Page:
The "seat belt sign" refers to linear abdominal ecchymoses (picture 1) across the abdomen, below the seat belt. They are strongly and independently associated with significant intra-abdominal injury, including hollow viscus injuries (image 1) [5,10,11]. For example, in a multicenter prospective study from the Pediatric Emergency Care Applied Research Network (PECARN) group that analyzed blunt abdominal trauma in over 3700 patients, seat belt sign was present in 16 percent of patients, and hollow viscus injuries were significantly more common in children with a seat belt sign who underwent definitive testing compared with those who did not have a seat belt sign (11 versus 1 percent) [5]. Furthermore, patients with a seat belt sign were more likely to undergo laparotomy than those without a seat belt sign (6 versus 1 percent). Of note, the 11 percent incidence of hollow viscus injury with seat belt sign in this study is lower than the 25 percent incidence reported in prior studies [10,11]. The seat belt sign as an indicator of intra-abdominal injury is discussed in more detail separately. (See "Pediatric blunt abdominal trauma: Initial evaluation and stabilization", section on 'Seat belt sign'.)

Handlebar injury — During a fall from a bicycle or scooter, the handlebar can strike the abdomen with significant force. Hollow viscus injuries resulting from this mechanism are well described [13,14]. Thus, any child with abdominal pain or abdominal wall bruising associated with a handlebar injury (picture 2) warrants careful evaluation (image 2). Because the initial fall may be viewed as trivial, the patient may occasionally present in a delayed fashion after the injury with anorexia and vomiting [18].

Direct blow — Direct blows such as from a horse kick, sports injury, or assault may also cause a hollow viscus injury [15].

Child abuse — The diagnosis of a hollow viscus injury in a child with a questionable or absent mechanism of injury is an important red flag for possible abuse, especially in a patient younger than five years of age [4,19,20]. Duodenal hematoma, duodenal perforation, and jejunal injuries are most commonly described. In a observational study of over 19,000 children with non-accidental trauma (child abuse) reported to the United States National Trauma Data Bank (NTDB), hollow viscus injuries accounted for 3 percent of all injuries and 28 percent of abdominal injuries [19]. Additionally, the presence of a hollow viscus injury in this population was the factor with the highest independent probability of death, probably due to the fact that the majority of these injuries had a delayed presentation for surgical care. In addition, evaluation and treatment of other abusive injuries and involvement of a multidisciplinary child abuse team, whenever available, are essential. (See "Physical child abuse: Recognition", section on 'Visceral injuries' and "Physical child abuse: Diagnostic evaluation and management".)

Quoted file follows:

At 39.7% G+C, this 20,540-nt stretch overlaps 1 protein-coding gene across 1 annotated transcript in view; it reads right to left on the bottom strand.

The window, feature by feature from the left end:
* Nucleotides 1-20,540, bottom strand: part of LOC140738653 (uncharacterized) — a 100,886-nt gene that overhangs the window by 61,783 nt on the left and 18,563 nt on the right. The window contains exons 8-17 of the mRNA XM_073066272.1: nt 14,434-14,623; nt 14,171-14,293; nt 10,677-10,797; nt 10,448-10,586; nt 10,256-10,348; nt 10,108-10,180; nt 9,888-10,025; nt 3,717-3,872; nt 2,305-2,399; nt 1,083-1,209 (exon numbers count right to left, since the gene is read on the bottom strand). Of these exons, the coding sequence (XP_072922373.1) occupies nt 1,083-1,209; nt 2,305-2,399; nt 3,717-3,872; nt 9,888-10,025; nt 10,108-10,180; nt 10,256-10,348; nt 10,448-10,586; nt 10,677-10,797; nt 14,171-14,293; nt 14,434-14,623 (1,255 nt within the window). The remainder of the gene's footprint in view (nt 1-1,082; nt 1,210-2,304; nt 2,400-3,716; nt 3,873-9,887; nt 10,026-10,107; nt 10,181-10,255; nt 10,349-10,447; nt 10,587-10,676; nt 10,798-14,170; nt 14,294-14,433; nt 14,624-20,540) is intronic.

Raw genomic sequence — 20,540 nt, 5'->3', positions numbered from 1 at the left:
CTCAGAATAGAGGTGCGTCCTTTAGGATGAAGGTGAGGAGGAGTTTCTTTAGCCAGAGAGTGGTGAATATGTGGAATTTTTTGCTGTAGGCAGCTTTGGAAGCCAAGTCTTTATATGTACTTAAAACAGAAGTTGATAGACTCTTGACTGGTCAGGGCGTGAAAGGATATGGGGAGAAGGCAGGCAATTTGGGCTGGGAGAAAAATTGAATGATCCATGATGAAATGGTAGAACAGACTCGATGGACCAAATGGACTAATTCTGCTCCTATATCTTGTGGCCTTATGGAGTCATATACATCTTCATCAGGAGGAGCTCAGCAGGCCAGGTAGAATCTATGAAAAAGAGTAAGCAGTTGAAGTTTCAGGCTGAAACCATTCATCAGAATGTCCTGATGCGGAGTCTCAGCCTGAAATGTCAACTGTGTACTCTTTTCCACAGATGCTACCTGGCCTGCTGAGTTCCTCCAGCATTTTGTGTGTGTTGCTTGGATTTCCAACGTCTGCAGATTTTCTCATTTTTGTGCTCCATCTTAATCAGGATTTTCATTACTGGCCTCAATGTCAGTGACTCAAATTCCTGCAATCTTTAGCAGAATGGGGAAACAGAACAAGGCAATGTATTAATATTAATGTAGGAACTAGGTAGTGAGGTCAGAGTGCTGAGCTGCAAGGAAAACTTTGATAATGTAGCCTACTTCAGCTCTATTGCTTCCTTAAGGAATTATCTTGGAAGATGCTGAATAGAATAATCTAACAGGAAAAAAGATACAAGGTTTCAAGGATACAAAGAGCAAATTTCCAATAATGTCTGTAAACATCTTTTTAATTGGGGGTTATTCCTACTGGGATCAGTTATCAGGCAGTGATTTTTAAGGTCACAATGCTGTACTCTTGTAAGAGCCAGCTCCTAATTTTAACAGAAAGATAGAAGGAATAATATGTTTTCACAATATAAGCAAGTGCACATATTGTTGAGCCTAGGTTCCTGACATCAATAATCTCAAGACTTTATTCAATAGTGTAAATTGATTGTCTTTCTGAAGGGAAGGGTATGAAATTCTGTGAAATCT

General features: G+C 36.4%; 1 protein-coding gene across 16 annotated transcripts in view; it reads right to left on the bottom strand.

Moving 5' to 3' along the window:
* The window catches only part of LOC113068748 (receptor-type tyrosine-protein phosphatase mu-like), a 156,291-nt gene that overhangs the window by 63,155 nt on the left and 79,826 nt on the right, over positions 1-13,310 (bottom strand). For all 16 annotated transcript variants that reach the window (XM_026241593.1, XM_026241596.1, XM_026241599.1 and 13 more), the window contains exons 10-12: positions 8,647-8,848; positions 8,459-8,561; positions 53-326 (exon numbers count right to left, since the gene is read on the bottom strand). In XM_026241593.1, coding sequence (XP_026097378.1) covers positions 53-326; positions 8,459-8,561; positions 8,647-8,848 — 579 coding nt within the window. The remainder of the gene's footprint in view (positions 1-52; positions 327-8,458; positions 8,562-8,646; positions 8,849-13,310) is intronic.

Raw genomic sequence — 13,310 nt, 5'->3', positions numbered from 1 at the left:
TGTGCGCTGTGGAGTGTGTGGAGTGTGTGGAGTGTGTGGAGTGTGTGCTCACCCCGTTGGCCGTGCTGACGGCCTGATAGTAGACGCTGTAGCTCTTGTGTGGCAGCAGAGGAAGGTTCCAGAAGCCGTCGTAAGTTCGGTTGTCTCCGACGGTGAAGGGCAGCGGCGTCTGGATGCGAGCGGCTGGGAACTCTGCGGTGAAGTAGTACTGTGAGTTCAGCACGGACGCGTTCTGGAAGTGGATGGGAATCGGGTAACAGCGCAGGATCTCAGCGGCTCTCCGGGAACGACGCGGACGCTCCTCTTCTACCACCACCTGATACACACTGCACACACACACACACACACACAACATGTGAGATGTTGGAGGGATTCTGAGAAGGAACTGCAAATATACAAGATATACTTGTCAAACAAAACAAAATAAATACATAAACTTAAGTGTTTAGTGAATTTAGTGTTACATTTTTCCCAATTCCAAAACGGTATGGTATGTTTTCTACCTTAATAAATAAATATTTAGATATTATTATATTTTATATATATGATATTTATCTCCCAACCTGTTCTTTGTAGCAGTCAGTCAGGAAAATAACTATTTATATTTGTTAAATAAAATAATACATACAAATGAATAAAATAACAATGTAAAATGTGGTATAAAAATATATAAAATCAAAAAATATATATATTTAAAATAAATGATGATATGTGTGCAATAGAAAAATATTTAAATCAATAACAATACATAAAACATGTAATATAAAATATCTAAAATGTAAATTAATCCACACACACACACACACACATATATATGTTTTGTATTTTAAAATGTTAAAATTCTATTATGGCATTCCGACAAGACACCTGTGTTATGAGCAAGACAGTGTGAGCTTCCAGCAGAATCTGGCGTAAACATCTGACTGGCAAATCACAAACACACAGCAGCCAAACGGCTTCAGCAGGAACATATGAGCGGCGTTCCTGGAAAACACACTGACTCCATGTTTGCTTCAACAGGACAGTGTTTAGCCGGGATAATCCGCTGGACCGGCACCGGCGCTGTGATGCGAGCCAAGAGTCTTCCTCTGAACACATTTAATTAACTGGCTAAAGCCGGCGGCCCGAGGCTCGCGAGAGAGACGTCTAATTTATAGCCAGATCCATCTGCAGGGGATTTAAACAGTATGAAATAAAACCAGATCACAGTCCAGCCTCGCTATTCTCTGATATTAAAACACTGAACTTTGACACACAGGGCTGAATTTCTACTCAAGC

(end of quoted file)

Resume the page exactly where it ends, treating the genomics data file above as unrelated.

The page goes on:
Pool drain evisceration — Rarely, intestinal prolapse, evisceration or amputation may result from a young child sitting directly on a pool drain [16]. This action forms a seal around the drain and centers the negative pressure at the anus. This injury has resulted in intestinal failure and subsequent death from complications of multivisceral transplantation. Modern pool or spa drains have design features, such as a suction cover, that prevent this injury, but older private pools can still pose this hazard.

Hydrostatic rectal injury — Rectal perforation can rarely occur from a high-pressure water stream from a jet ski directed into the anal canal [17].

STABILIZATION — Initial evaluation of pediatric trauma patients should follow the standard Advanced Trauma Life Support (ATLS) protocol, with life-threatening injuries that compromise airway, breathing, and circulation addressed first (table 1). Assessment for abdominal injury should take place as part of the secondary survey. (See "Trauma management: Approach to the unstable child", section on 'Abdomen'.)

EVALUATION

History — A focused history should identify the mechanism of injury, the presence of abdominal pain, vomiting, and any associated injuries found on the primary and secondary trauma surveys. (See "Trauma management: Approach to the unstable child".)

High-risk mechanisms for hollow viscus injury include any one of the following (see 'Mechanism of injury' above):

Improper restraint with a lap seat belt during a high-speed motor vehicle collision

Handlebar injury after falling from a bicycle

Direct abdominal blow with significant force (eg, punch, kick, football tackle, fall from a height onto the abdomen)

In patients whose injuries are caused by child abuse, especially infants and children younger than five years of age, the history is typically implausible or absent. Vomiting, including bilious emesis, with an inability to tolerate oral intake is a frequent chief complaint that can arise from occult duodenal injury. If the abused child has a bowel perforation, fever may also be reported. (See "Physical child abuse: Recognition", section on 'Visceral injuries'.)

Physical examination — Patients with hollow viscus injury may have tachycardia, poor perfusion, and/or hypotension due to associated hemorrhage, sepsis, or both. However, signs of shock are often not present initially in these patients in the absence of significant bleeding from other injuries.